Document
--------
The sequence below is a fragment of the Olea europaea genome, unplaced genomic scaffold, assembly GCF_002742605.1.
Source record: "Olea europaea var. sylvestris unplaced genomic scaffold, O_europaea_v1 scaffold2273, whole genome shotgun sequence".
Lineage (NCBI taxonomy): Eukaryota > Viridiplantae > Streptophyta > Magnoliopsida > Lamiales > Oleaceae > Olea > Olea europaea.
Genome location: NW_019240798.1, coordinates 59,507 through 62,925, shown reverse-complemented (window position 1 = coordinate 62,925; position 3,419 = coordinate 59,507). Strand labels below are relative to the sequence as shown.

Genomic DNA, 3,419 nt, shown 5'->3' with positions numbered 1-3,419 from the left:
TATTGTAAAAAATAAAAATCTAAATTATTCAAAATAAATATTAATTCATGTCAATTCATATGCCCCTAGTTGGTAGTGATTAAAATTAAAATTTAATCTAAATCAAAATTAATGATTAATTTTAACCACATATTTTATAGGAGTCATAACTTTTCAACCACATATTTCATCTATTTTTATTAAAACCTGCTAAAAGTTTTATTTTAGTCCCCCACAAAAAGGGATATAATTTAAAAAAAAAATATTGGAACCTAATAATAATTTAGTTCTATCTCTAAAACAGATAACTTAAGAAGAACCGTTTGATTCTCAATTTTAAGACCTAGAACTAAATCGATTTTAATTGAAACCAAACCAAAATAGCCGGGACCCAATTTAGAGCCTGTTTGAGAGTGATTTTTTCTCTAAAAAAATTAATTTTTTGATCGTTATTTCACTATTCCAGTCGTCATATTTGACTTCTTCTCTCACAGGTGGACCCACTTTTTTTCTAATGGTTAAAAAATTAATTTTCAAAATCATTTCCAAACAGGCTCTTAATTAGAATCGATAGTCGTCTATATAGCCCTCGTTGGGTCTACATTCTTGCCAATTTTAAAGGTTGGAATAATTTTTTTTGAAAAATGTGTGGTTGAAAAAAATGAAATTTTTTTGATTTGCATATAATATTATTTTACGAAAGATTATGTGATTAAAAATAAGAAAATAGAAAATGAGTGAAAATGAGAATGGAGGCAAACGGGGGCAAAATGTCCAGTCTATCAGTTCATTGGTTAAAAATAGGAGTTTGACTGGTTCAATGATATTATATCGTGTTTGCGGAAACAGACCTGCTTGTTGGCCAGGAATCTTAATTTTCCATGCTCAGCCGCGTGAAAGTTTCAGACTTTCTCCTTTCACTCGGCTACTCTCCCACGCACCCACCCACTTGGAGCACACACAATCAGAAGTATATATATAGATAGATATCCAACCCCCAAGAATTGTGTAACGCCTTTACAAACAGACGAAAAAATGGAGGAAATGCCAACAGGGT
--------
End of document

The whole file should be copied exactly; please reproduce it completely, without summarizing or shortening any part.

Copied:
The sequence below is a fragment of the Olea europaea genome, unplaced genomic scaffold, assembly GCF_002742605.1.
Source record: "Olea europaea var. sylvestris unplaced genomic scaffold, O_europaea_v1 scaffold2273, whole genome shotgun sequence".
Lineage (NCBI taxonomy): Eukaryota > Viridiplantae > Streptophyta > Magnoliopsida > Lamiales > Oleaceae > Olea > Olea europaea.
Genome location: NW_019240798.1, coordinates 59,507 through 62,925, shown reverse-complemented (window position 1 = coordinate 62,925; position 3,419 = coordinate 59,507). Strand labels below are relative to the sequence as shown.

Genomic DNA, 3,419 nt, shown 5'->3' with positions numbered 1-3,419 from the left:
TATTGTAAAAAATAAAAATCTAAATTATTCAAAATAAATATTAATTCATGTCAATTCATATGCCCCTAGTTGGTAGTGATTAAAATTAAAATTTAATCTAAATCAAAATTAATGATTAATTTTAACCACATATTTTATAGGAGTCATAACTTTTCAACCACATATTTCATCTATTTTTATTAAAACCTGCTAAAAGTTTTATTTTAGTCCCCCACAAAAAGGGATATAATTTAAAAAAAAAATATTGGAACCTAATAATAATTTAGTTCTATCTCTAAAACAGATAACTTAAGAAGAACCGTTTGATTCTCAATTTTAAGACCTAGAACTAAATCGATTTTAATTGAAACCAAACCAAAATAGCCGGGACCCAATTTAGAGCCTGTTTGAGAGTGATTTTTTCTCTAAAAAAATTAATTTTTTGATCGTTATTTCACTATTCCAGTCGTCATATTTGACTTCTTCTCTCACAGGTGGACCCACTTTTTTTCTAATGGTTAAAAAATTAATTTTCAAAATCATTTCCAAACAGGCTCTTAATTAGAATCGATAGTCGTCTATATAGCCCTCGTTGGGTCTACATTCTTGCCAATTTTAAAGGTTGGAATAATTTTTTTTGAAAAATGTGTGGTTGAAAAAAATGAAATTTTTTTGATTTGCATATAATATTATTTTACGAAAGATTATGTGATTAAAAATAAGAAAATAGAAAATGAGTGAAAATGAGAATGGAGGCAAACGGGGGCAAAATGTCCAGTCTATCAGTTCATTGGTTAAAAATAGGAGTTTGACTGGTTCAATGATATTATATCGTGTTTGCGGAAACAGACCTGCTTGTTGGCCAGGAATCTTAATTTTCCATGCTCAGCCGCGTGAAAGTTTCAGACTTTCTCCTTTCACTCGGCTACTCTCCCACGCACCCACCCACTTGGAGCACACACAATCAGAAGTATATATATAGATAGATATCCAACCCCCAAGAATTGTGTAACGCCTTTACAAACAGACGAAAAAATGGAGGAAATGCCAACAGGGT